Thursday, May 1, 2008



When Jesus came to John and asked to be baptized, John hesitated, for he thought he should be the one baptized by Jesus. Various explanations have been given for Jesus’ baptism. It can be definitely stated that Jesus was not baptized for the forgiveness of sin and He was not repenting of sin, because the Scriptures say that He was without sin:

Heb 4:15

15 For we have not an high priest which cannot be touched with the feeling of our infirmities; but was in all points tempted like as we are, yet without sin.

Some have suggested that He was identifying Himself with the nation of Israel, but the reason that Jesus gave was that He wanted to “fulfill all righteousness”.

Matt 3:15

15 And Jesus answering said unto him, Suffer it to be so now: for thus it becometh us to fulfil all righteousness. Then he suffered him.

Immediately after this baptism in water, He was anointed by the Spirit of God:

Matt 3:16

16 And Jesus, when he was baptized, went up straightway out of the water: and, lo, the heavens were opened unto him, and he saw the Spirit of God descending like a dove, and lighting upon him:

These two things, His sinlessness and anointing – make His baptism different from all others.


Priests were anointed for ministry:

Ex 30:30

30 And thou shalt anoint Aaron and his sons, and consecrate them, that they may minister unto me in the priest's office.

Kings were also anointed:

1 Sam 16:13

13 Then Samuel took the horn of oil, and anointed him in the midst of his brethren: and the Spirit of the LORD came upon David from that day forward. So Samuel rose up, and went to Ramah.

God had some prophets anointed although the Scripture does not record a formal anointing with oil for most of them:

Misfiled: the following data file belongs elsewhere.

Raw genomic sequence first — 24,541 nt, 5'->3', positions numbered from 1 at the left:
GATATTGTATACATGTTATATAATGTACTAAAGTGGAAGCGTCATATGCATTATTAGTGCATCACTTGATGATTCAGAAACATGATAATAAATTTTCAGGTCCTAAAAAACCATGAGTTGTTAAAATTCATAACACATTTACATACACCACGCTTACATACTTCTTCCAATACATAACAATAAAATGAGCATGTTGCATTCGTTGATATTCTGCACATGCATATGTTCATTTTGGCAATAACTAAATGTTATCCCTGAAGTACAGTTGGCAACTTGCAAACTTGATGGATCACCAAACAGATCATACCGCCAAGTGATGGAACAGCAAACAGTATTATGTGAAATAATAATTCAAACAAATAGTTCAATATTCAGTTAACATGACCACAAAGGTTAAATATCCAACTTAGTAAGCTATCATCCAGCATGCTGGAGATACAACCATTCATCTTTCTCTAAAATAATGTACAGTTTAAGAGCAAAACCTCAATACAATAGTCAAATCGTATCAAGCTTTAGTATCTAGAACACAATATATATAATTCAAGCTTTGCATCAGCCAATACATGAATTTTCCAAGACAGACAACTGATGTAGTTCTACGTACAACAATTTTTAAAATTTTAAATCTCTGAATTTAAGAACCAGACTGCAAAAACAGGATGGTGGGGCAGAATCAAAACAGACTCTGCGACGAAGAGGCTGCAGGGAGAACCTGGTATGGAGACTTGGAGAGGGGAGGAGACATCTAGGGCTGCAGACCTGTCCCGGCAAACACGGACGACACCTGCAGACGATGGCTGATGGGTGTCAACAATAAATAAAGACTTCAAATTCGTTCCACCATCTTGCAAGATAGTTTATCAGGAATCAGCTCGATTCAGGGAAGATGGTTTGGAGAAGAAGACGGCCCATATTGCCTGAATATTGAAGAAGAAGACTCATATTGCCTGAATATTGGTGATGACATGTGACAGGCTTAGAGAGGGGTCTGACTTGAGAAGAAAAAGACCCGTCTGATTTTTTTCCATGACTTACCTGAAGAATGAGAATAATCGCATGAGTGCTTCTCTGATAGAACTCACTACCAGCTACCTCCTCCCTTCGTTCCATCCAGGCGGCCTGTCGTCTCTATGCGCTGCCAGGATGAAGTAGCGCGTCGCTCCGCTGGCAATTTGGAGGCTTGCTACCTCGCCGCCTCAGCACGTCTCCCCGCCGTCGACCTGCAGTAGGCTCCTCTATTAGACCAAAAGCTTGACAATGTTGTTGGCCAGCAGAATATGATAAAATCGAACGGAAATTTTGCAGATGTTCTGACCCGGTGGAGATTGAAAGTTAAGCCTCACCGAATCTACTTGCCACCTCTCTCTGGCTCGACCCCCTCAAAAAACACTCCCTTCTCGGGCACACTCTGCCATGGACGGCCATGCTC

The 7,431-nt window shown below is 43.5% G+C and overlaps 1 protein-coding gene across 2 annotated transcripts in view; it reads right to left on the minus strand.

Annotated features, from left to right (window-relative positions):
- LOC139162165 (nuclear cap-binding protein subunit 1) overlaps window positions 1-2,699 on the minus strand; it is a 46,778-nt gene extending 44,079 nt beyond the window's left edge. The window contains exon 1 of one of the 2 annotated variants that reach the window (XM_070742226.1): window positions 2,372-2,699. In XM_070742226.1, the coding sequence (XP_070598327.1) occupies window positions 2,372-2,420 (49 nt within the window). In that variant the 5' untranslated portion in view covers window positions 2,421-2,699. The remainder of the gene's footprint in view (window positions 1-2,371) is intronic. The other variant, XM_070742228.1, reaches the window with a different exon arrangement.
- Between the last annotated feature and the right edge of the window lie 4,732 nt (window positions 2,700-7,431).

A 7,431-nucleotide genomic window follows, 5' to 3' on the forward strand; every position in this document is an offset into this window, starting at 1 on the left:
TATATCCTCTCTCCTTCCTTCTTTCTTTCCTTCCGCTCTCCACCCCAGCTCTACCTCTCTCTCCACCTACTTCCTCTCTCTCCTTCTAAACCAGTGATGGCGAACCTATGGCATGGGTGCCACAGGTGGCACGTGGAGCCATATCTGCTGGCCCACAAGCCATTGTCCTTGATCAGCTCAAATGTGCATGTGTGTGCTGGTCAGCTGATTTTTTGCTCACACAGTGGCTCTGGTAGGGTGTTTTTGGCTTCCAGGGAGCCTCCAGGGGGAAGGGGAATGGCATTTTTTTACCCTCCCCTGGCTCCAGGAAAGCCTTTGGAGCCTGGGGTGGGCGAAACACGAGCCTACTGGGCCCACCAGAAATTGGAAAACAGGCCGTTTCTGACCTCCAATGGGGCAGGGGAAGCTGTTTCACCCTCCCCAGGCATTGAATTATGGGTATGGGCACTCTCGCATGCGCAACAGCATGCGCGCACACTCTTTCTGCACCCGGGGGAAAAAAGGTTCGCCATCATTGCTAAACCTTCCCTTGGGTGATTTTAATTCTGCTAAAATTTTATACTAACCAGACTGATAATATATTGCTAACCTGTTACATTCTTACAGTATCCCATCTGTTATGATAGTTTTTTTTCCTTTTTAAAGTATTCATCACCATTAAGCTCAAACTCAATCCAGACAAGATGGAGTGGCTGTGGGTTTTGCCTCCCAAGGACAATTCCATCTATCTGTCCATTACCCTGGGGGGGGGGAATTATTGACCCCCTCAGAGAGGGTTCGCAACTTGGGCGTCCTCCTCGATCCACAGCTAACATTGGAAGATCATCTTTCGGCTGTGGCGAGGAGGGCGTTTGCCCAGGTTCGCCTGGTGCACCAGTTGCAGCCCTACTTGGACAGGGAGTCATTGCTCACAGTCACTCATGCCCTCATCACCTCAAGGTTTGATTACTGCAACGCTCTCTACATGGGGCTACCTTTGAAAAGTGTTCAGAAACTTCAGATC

1 Kings 19:16

16 And Jehu the son of Nimshi shalt thou anoint to be king over Israel: and Elisha the son of Shaphat of Abel-meholah shalt thou anoint to be prophet in thy room.


One of the ministries of the Messiah was that of a priest. The book of Hebrews speaks of Jesus as being of a new order of priesthood after the order of Melchizedek. But since Jesus was a Prophet, a Priest, and a King, and of a newer and greater order than of any of the Old Testament, God would not have to exactly follow any Old Testament patterns. After all, they only pointed toward His ministry.

It would appear that as Jesus began His ministries, He was symbolically washed in baptism, anointed by the Holy Spirit, and accepted by the Father. The Father gave His approval by saying:

Matt 3:17

17 And lo a voice from heaven, saying, This is my beloved Son, in whom I am well pleased.

The Father also identified Him as “His Son,” the promised King of Psalm 2:6-12. Christ assumed His ministries not by virtue of any ritual or human ordination but by God’s appointment and approval. It seems reasonable to understand that God was presenting Jesus to the nation of Israel in this way and in a manner reflecting these Old Testament teachings.